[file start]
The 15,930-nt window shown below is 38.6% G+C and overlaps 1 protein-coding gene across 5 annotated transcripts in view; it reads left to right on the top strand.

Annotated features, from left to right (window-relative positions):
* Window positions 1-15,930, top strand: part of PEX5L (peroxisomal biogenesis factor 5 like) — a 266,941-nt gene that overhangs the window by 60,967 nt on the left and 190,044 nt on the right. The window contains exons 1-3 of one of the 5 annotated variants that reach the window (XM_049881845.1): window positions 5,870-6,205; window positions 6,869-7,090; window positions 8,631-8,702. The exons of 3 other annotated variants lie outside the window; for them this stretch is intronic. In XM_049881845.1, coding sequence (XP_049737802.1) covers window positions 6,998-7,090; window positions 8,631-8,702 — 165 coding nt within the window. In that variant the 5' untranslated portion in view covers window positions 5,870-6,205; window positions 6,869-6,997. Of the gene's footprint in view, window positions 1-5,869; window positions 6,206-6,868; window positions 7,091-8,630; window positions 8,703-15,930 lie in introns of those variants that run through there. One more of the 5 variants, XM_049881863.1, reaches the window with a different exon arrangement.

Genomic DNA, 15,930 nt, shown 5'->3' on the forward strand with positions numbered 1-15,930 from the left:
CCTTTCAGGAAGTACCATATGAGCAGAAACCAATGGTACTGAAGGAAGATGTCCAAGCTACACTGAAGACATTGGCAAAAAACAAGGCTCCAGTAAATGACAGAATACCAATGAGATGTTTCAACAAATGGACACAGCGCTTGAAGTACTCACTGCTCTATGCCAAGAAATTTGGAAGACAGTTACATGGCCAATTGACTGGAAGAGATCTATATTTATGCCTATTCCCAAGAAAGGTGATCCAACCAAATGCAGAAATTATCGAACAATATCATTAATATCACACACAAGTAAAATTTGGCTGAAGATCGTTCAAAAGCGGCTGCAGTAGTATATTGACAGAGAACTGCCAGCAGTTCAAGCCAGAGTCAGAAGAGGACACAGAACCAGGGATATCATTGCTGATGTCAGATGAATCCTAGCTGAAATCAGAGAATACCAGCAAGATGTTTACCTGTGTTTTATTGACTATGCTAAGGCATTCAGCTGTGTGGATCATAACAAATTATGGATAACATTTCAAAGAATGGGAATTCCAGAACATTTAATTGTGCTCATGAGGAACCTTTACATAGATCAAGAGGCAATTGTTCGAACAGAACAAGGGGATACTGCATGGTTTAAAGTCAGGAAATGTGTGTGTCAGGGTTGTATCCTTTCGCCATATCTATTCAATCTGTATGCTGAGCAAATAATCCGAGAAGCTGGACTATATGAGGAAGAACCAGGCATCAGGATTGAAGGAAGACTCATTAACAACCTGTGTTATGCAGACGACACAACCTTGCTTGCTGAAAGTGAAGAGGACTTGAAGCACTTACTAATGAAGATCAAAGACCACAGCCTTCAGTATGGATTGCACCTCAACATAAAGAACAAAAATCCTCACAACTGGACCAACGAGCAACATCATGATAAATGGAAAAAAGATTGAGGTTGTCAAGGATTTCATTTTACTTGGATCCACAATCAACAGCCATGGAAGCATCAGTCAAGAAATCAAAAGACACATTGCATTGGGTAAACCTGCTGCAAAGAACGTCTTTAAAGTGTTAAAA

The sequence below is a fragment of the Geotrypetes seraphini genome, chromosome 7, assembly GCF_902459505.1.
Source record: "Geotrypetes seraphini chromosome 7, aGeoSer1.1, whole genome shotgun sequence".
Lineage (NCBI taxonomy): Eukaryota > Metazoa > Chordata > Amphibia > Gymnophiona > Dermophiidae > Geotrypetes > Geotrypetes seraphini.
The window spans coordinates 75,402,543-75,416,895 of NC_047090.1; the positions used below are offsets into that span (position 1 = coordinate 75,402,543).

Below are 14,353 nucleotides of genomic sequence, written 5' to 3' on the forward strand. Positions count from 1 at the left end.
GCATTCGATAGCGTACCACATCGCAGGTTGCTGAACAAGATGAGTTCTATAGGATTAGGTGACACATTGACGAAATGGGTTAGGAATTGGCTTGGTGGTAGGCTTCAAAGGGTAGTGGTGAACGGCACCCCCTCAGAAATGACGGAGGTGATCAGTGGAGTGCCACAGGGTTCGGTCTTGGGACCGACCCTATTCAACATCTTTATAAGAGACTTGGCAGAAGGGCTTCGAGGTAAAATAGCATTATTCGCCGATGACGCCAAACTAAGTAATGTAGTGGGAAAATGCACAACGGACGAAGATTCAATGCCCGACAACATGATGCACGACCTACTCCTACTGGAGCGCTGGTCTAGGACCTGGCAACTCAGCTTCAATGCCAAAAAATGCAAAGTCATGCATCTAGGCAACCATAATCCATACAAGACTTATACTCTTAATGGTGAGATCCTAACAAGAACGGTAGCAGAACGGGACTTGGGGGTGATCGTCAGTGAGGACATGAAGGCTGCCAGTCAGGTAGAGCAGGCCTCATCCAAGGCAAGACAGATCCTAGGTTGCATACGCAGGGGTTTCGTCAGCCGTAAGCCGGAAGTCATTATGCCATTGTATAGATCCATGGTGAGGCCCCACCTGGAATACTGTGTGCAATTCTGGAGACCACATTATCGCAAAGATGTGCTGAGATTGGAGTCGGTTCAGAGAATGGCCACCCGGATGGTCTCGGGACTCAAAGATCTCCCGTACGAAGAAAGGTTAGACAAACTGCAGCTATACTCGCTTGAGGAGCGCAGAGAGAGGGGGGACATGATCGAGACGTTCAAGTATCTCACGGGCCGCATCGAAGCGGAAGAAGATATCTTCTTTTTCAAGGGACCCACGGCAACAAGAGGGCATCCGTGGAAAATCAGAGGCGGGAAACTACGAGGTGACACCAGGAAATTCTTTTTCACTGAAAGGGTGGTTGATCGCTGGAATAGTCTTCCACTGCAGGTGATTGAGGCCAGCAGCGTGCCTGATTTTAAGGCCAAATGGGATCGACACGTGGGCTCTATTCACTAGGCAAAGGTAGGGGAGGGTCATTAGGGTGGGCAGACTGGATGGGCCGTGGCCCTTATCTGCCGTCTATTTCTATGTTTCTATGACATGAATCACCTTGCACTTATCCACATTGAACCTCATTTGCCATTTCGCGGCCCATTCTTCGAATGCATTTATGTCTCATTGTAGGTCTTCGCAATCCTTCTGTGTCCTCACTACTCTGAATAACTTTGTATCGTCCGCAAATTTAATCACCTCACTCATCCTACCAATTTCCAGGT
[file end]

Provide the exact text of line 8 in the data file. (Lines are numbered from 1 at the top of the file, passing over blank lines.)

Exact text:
Lineage (NCBI taxonomy): Eukaryota > Metazoa > Chordata > Amphibia > Gymnophiona > Dermophiidae > Geotrypetes > Geotrypetes seraphini.